World Cup 2014: BBC backs ‘monotone’ presenter Phil Neville
Cahal Milmo is the chief reporter of The Independent and has been with the paper since 2000. He was born in London and previously worked at the Press Association news agency. He has reported on assignment at home and abroad, including Rwanda, Sudan and Burkina Faso, the phone hacking scandal and the London Olympics. In his spare time he is a keen runner and cyclist, and keeps an allotment.
Sunday 15 June 2014
The BBC insisted today that Phil Neville would continue as its first-choice World Cup co-commentator despite criticism of the former Manchester United and England star’s lethargic punditry style.
Neville’s observations alongside principal commentator Guy Mowbray during England’s defeat by Italy on Saturday night provoked an outcry on Twitter as he was lambasted by the public and fellow broadcasters for being “monotone”, “robotic”, “dull” and “sleep-inducing”.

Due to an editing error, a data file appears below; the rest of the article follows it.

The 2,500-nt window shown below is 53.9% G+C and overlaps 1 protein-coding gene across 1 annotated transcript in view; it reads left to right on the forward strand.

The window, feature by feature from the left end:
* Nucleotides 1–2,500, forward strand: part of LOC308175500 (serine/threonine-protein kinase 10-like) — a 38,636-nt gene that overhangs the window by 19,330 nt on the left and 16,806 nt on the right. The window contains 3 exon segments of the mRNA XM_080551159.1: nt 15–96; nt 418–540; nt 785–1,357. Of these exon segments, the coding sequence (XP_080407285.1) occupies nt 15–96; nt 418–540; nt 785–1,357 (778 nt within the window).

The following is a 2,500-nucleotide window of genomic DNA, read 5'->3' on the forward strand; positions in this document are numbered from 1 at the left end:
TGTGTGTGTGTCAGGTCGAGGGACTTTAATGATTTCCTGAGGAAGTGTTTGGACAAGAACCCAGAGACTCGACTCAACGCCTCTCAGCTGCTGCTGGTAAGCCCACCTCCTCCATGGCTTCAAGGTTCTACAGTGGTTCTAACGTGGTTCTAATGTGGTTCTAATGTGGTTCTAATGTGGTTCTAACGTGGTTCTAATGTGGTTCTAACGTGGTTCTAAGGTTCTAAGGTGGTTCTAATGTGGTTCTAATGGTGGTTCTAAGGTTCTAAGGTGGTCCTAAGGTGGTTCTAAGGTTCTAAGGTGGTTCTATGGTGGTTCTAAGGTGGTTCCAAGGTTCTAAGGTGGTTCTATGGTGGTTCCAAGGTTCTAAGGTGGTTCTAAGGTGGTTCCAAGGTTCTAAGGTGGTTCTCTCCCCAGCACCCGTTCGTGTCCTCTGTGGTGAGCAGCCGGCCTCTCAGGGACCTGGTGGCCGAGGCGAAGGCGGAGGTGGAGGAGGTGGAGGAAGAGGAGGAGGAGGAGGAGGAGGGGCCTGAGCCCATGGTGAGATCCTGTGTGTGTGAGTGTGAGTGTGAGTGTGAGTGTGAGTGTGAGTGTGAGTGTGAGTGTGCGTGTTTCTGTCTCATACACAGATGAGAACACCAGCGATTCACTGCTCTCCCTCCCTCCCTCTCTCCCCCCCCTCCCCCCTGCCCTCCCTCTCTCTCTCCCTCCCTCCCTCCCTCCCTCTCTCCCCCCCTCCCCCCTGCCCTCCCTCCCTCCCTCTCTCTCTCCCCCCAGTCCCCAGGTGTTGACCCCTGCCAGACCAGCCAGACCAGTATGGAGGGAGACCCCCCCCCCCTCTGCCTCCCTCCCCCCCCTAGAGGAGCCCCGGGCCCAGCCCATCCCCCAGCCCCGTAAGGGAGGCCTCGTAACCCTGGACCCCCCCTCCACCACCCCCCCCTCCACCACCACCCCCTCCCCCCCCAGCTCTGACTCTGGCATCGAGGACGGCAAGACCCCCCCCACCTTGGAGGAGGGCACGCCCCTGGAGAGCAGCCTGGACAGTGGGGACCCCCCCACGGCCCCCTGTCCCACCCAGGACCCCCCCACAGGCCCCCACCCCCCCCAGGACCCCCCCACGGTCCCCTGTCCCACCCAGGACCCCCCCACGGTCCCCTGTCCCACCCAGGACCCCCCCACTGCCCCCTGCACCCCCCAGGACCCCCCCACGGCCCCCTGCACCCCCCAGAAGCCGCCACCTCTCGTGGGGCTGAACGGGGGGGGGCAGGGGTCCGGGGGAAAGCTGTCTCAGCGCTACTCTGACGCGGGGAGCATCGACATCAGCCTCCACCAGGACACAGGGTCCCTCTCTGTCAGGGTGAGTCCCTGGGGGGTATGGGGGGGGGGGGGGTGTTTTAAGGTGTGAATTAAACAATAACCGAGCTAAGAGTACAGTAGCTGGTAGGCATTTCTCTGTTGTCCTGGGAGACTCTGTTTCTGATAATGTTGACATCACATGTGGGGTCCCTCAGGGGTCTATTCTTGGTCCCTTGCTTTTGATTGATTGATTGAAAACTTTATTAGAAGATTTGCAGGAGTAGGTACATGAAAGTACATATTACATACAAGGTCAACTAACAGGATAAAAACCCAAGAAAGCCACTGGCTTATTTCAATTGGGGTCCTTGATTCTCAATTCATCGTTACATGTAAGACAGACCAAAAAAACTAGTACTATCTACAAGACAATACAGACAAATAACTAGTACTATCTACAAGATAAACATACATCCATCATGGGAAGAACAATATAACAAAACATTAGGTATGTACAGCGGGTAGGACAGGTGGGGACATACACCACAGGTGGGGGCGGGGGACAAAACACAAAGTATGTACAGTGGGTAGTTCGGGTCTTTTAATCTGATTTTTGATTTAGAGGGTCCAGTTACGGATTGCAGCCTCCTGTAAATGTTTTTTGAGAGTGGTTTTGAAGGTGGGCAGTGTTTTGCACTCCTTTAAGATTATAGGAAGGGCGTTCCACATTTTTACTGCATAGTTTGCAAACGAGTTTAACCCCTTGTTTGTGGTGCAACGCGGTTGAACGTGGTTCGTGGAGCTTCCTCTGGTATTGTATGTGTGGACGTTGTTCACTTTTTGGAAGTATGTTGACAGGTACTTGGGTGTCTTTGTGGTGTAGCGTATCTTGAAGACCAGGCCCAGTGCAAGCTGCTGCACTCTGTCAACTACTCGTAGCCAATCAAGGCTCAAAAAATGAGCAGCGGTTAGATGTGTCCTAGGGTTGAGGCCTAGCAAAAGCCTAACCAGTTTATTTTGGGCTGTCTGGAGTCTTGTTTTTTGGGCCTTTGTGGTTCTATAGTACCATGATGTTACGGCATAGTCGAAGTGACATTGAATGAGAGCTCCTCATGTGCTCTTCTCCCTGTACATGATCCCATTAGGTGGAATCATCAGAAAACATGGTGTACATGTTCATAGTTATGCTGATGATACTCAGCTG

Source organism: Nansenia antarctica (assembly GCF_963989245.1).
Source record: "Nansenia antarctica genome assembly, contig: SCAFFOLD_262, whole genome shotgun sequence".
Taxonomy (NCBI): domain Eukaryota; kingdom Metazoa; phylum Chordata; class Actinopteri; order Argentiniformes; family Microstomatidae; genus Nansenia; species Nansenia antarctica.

Danny Baker, who hosts a BBC radio football show, tweeted during the game: “And the BBC have just made one change for the second half. They’ve taken off Phil Neville and brought on a speak-your-weight machine.”
Comedian David Schneider posted: “What truly frightens me if England go behind is that we then hear what Phil Neville sounds like when he’s depressed.”
But last night the BBC said the co-commentator would remain in place for England’s forthcoming games. A source added: “Like all new additions to the BBC team, training has been provided.”
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